Agree with @Nancy - a really strong week! This one was really up my alley, as a chemist and horseplayer, radiums and Alydar were gimmes, (I was AT the track when Affirmed won the Belmont Stakes...) and I pretty much raced through all but the SW. Some wonderful, punny clues like tank tops, shrunken head, and "distressing" (!!) And concertina! Bob Hope plays the concertina while serenading Jane Russell (Buttons and Bows) in Paleface. And there is also a favorite song of mine from my parents' old 78 recordings "Lina is the queen a Palesteena, just because she plays the concertina.."

I SHOULD have gotten Rolf immediately. Liesl is 16, but the last line of the song is sung by Rolf, who is a year older "I am 17 going on 18, I'll take care of you."

Really, really, enjoyed this puzzle!

JOHN X 10:13 AM  

Hey everybody. Sorry I haven't been around but the craziest thing happened. Through no fault of my own I got trapped in a coal mine for three weeks. Fortunately I had a lot of booze so it wasn't completely awful but I never want to eat South American tinned corned beef ever again.

Now this was a great Saturday puzzle. It was a manlypuzzle too, full of manly answers. Oh sure there were a few answers for the ladies but look closely at them and see if you can catch the theme.

Enough of this, I've been buried alive for three weeks I need to get me to a bar and watch me a ballgame. I just need to be around people.

Nancy 10:14 AM  

@JJ (8:44) -- Leisl is 16, going on 17. ROLF is 17, going on 18. That's why, in their duet, he sings: "I'll take care of you" and she sings "I'll depend on you."

Petsounds 10:15 AM  

I submitted a comment hours ago--nothing vicious or salacious in it, but it hasn't been printed, while some other posters have had two comments printed. So it must have gotten lost in the ether.

Don't feel like rewriting the whole thing, but I would like to know why a PROTIP is a "little" pointer. What's little about a pro tip? What am I missing?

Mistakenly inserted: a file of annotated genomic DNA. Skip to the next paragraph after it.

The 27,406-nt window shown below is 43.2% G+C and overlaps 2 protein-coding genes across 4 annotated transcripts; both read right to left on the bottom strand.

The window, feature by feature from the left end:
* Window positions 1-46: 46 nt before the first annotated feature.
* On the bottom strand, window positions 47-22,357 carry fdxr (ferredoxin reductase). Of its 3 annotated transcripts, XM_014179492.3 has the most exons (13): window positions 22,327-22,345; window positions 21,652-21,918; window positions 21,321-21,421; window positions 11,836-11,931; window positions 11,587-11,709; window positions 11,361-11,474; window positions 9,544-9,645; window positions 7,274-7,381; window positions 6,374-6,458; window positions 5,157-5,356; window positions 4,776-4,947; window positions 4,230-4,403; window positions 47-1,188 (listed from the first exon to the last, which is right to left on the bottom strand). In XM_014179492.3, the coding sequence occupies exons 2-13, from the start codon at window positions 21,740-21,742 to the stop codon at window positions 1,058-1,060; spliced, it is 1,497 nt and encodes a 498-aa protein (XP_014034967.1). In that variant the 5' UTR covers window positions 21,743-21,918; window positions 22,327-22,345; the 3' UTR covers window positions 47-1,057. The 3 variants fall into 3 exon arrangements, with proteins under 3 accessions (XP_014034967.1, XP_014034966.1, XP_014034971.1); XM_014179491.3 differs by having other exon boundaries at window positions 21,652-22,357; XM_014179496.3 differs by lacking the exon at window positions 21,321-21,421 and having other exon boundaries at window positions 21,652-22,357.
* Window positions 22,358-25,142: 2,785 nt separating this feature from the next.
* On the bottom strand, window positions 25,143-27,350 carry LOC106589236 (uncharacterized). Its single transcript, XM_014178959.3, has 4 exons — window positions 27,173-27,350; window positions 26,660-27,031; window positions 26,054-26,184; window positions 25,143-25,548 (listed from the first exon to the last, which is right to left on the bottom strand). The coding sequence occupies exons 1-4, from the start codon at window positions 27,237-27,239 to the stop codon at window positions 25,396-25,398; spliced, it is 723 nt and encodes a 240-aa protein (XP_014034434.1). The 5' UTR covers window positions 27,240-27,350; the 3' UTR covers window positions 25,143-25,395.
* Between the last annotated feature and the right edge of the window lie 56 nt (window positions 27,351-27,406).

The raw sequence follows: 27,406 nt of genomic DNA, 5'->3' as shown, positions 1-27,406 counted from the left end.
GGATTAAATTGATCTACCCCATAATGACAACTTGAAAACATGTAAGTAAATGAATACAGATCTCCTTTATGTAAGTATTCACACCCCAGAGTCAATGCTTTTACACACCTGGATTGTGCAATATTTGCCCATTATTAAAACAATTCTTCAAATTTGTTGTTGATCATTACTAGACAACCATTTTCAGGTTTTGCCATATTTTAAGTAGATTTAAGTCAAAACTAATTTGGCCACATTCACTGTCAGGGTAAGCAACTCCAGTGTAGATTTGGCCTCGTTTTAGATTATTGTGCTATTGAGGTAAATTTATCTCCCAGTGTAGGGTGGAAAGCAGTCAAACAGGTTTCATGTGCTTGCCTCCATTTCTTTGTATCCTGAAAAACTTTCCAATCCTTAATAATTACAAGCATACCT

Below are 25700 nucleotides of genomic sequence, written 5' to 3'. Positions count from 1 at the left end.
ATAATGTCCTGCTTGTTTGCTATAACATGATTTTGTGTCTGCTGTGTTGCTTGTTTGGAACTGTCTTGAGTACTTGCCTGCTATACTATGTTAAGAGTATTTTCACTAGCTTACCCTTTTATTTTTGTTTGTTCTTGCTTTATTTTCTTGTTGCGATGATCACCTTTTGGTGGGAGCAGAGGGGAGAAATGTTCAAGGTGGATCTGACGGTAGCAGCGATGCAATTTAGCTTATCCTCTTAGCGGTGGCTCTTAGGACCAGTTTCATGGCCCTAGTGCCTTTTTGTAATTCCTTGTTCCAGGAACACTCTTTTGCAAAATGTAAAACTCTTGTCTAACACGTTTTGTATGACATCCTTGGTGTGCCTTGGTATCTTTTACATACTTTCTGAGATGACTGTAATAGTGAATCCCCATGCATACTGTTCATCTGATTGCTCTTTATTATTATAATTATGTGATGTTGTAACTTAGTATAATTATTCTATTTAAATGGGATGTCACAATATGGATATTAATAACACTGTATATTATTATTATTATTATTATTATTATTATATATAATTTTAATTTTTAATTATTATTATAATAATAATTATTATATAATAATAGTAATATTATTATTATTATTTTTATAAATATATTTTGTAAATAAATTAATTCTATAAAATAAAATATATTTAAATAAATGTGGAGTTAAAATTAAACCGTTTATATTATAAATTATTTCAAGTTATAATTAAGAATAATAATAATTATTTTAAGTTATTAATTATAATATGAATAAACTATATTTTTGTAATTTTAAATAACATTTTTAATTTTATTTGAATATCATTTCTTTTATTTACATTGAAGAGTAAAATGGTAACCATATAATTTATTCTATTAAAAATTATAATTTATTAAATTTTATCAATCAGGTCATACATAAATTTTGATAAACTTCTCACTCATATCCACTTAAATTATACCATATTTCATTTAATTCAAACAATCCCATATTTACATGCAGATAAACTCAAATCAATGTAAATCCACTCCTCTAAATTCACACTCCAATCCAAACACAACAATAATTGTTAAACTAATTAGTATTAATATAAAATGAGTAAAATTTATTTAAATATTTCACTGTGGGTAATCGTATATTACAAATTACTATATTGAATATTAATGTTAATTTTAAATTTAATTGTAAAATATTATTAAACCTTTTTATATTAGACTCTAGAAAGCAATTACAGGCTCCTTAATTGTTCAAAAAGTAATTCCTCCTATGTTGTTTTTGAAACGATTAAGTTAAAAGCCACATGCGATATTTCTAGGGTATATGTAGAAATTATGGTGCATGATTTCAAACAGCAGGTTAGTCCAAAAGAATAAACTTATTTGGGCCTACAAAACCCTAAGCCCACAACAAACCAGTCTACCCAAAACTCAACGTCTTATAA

Mark 10:21 AM  

LOTTERY PICK wasn't a familiar phrase in the NBA context for me. Is it common/colloquial in sports talk? I'm not a big follower of basketball, but I always hear people talking about draft picks.

Joaquin 10:21 AM  

@LMS (6:22) - A short while back you revealed your age and I must say that you are much too old to be making #2 jokes. And being that I am (almost) old enough to be your father I should not be laughing at such immature silliness.

So why did I LOL at the line, "LAV is always my number two choice"? I hope none of us ever grow up!

Your reference to "Tomboy" prompted me to do a bit of research on that term. It always seemed to me that the better/more accurate term would be "Tomgirl". Nothing in my investigation convinced me otherwise.

Ernonymous 10:22 AM  

@teedmn I am not big on PPP in any puzzle, so I get that. But archaic crosswordy clues I can't stand either. And for Draper, Don Draper was the lead character, not some more minor character, and people who didn't watch the show might have heard of him. I just wonder what Will's rationale was for changing the clue. Maybe having DAPHNE was one PPP too many? But I agree PPP is awful, unless it's something I'm familiar with, then it's fine, ha!